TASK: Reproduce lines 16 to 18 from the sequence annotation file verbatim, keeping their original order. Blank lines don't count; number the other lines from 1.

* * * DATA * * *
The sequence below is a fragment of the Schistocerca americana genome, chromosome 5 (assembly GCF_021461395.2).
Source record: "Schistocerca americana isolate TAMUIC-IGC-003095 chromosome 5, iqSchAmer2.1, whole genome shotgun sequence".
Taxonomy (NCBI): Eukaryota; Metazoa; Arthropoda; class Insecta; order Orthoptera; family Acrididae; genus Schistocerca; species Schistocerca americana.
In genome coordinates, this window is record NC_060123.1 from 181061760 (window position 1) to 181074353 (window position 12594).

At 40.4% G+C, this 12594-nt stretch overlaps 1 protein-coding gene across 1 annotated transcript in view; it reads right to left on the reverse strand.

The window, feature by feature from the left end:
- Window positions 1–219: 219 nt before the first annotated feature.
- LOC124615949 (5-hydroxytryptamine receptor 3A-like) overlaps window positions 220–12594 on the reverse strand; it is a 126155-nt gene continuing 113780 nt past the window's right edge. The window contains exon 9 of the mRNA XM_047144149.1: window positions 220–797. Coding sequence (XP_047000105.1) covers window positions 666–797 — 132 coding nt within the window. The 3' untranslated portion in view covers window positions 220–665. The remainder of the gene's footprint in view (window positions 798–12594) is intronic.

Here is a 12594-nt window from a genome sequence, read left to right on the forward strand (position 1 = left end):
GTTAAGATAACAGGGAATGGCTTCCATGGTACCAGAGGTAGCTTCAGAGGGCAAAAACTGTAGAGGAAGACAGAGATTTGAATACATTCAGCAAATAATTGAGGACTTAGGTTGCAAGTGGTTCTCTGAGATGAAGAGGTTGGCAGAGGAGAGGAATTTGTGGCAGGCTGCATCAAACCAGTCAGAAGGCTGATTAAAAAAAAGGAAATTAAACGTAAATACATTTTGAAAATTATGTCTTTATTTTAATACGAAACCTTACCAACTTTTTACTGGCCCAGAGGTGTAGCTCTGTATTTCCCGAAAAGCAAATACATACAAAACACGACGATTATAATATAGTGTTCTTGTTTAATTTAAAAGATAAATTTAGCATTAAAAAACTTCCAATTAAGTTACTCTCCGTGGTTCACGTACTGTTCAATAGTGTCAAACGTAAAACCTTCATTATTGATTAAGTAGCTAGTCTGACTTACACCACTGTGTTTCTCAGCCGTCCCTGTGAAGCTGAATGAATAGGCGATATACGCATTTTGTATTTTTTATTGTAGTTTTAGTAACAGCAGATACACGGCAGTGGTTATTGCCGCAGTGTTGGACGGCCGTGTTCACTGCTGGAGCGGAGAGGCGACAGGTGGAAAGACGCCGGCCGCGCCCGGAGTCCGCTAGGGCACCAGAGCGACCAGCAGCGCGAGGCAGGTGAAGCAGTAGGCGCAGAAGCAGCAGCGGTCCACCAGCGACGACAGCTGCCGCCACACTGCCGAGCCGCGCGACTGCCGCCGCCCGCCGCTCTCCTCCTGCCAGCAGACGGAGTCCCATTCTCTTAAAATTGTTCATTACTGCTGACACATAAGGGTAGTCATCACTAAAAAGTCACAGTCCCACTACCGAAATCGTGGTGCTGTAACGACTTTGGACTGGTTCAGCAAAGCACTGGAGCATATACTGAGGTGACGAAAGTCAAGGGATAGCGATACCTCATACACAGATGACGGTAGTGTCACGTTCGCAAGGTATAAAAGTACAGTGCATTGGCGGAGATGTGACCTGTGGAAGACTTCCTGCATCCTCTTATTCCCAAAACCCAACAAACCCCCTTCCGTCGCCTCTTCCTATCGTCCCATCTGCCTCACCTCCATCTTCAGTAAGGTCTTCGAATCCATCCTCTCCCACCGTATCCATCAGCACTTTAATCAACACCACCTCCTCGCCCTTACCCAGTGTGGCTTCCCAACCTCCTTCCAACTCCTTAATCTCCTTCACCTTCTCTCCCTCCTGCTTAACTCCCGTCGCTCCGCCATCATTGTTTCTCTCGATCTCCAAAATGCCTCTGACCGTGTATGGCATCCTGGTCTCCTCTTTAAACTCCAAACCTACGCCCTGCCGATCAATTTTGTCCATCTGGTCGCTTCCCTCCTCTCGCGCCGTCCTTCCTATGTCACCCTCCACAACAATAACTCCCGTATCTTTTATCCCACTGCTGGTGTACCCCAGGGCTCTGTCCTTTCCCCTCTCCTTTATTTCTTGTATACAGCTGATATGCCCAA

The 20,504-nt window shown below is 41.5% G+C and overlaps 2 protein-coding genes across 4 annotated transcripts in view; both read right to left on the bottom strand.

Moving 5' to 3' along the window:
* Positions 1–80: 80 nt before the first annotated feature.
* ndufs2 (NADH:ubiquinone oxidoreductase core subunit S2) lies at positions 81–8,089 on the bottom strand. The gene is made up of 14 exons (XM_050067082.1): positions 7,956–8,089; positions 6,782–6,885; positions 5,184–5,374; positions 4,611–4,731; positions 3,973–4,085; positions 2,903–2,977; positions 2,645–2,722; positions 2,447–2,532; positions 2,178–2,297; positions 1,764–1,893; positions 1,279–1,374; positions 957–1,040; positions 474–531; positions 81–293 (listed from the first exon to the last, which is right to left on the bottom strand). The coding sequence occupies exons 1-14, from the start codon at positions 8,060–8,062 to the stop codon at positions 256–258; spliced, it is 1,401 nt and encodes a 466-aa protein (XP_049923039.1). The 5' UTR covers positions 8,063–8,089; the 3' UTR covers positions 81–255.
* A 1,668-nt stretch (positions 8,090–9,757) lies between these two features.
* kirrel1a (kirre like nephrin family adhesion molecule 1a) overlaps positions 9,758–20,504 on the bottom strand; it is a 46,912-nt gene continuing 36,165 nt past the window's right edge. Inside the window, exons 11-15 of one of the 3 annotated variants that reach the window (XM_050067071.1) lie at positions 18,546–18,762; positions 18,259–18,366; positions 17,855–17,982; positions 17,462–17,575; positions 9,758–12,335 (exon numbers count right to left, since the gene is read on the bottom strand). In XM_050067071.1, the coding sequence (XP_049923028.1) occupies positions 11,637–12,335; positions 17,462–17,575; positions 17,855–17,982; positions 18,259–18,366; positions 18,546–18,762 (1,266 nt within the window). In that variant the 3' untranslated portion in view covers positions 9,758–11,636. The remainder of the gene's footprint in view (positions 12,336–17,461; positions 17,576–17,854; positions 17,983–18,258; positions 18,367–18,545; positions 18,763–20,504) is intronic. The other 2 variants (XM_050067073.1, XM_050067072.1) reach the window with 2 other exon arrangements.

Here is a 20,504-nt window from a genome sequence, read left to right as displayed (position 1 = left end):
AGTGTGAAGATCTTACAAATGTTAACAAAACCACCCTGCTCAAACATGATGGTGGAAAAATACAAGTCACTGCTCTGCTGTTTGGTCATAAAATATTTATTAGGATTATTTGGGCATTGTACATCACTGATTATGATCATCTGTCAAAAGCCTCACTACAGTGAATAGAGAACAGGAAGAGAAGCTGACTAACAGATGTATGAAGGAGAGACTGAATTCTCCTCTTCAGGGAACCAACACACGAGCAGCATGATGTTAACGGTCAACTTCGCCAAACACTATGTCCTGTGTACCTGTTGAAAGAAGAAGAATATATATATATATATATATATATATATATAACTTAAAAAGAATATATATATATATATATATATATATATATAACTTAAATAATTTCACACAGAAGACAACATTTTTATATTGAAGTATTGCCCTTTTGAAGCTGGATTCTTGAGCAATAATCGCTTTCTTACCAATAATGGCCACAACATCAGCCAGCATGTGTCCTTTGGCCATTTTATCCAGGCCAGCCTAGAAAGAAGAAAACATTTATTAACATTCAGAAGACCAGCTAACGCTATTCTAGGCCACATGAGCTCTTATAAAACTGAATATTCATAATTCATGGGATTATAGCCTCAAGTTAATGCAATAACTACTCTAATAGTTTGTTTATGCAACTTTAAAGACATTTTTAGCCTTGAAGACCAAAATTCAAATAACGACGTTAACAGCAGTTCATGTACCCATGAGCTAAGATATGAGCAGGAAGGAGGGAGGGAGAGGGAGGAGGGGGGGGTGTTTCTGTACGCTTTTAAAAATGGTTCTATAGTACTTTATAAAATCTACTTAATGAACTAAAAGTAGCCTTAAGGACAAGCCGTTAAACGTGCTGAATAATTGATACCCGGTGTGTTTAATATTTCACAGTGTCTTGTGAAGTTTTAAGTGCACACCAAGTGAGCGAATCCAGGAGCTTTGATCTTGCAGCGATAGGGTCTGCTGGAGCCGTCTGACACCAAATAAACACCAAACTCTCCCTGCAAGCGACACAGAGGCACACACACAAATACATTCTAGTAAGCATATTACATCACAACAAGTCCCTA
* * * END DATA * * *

* kirrel1a (kirre like nephrin family adhesion molecule 1a) overlaps positions 9,758–20,504 on the bottom strand; it is a 46,912-nt gene continuing 36,165 nt past the window's right edge. Inside the window, exons 11-15 of one of the 3 annotated variants that reach the window (XM_050067071.1) lie at positions 18,546–18,762; positions 18,259–18,366; positions 17,855–17,982; positions 17,462–17,575; positions 9,758–12,335 (exon numbers count right to left, since the gene is read on the bottom strand). In XM_050067071.1, the coding sequence (XP_049923028.1) occupies positions 11,637–12,335; positions 17,462–17,575; positions 17,855–17,982; positions 18,259–18,366; positions 18,546–18,762 (1,266 nt within the window). In that variant the 3' untranslated portion in view covers positions 9,758–11,636. The remainder of the gene's footprint in view (positions 12,336–17,461; positions 17,576–17,854; positions 17,983–18,258; positions 18,367–18,545; positions 18,763–20,504) is intronic. The other 2 variants (XM_050067073.1, XM_050067072.1) reach the window with 2 other exon arrangements.

Here is a 20,504-nt window from a genome sequence, read left to right as displayed (position 1 = left end):
AGTGTGAAGATCTTACAAATGTTAACAAAACCACCCTGCTCAAACATGATGGTGGAAAAATACAAGTCACTGCTCTGCTGTTTGGTCATAAAATATTTATTAGGATTATTTGGGCATTGTACATCACTGATTATGATCATCTGTCAAAAGCCTCACTACAGTGAATAGAGAACAGGAAGAGAAGCTGACTAACAGATGTATGAAGGAGAGACTGAATTCTCCTCTTCAGGGAACCAACACACGAGCAGCATGATGTTAACGGTCAACTTCGCCAAACACTATGTCCTGTGTACCTGTTGAAAGAAGAAGAATATATATATATATATATATATATATATATAACTTAAAAAGAATATATATATATATATATATATATATATATAACTTAAATAATTTCACACAGAAGACAACATTTTTATATTGAAGTATTGCCCTTTTGAAGCTGGATTCTTGAGCAATAATCGCTTTCTTACCAATAATGGCCACAACATCAGCCAGCATGTGTCCTTTGGCCATTTTATCCAGGCCAGCCTAGAAAGAAGAAAACATTTATTAACATTCAGAAGACCAGCTAACGCTATTCTAGGCCACATGAGCTCTTATAAAACTGAATATTCATAATTCATGGGATTATAGCCTCAAGTTAATGCAATAACTACTCTAATAGTTTGTTTATGCAACTTTAAAGACATTTTTAGCCTTGAAGACCAAAATTCAAATAACGACGTTAACAGCAGTTCATGTACCCATGAGCTAAGATATGAGCAGGAAGGAGGGAGGGAGAGGGAGGAGGGGGGGGTGTTTCTGTACGCTTTTAAAAATGGTTCTATAGTACTTTATAAAATCTACTTAATGAACTAAAAGTAGCCTTAAGGACAAGCCGTTAAACGTGCTGAATAATTGATACCCGGTGTGTTTAATATTTCACAGTGTCTTGTGAAGTTTTAAGTGCACACCAAGTGAGCGAATCCAGGAGCTTTGATCTTGCAGCGATAGGGTCTGCTGGAGCCGTCTGACACCAAATAAACACCAAACTCTCCCTGCAAGCGACACAGAGGCACACACACAAATACATTCTAGTAAGCATATTACATCACAACAAGTCCCTA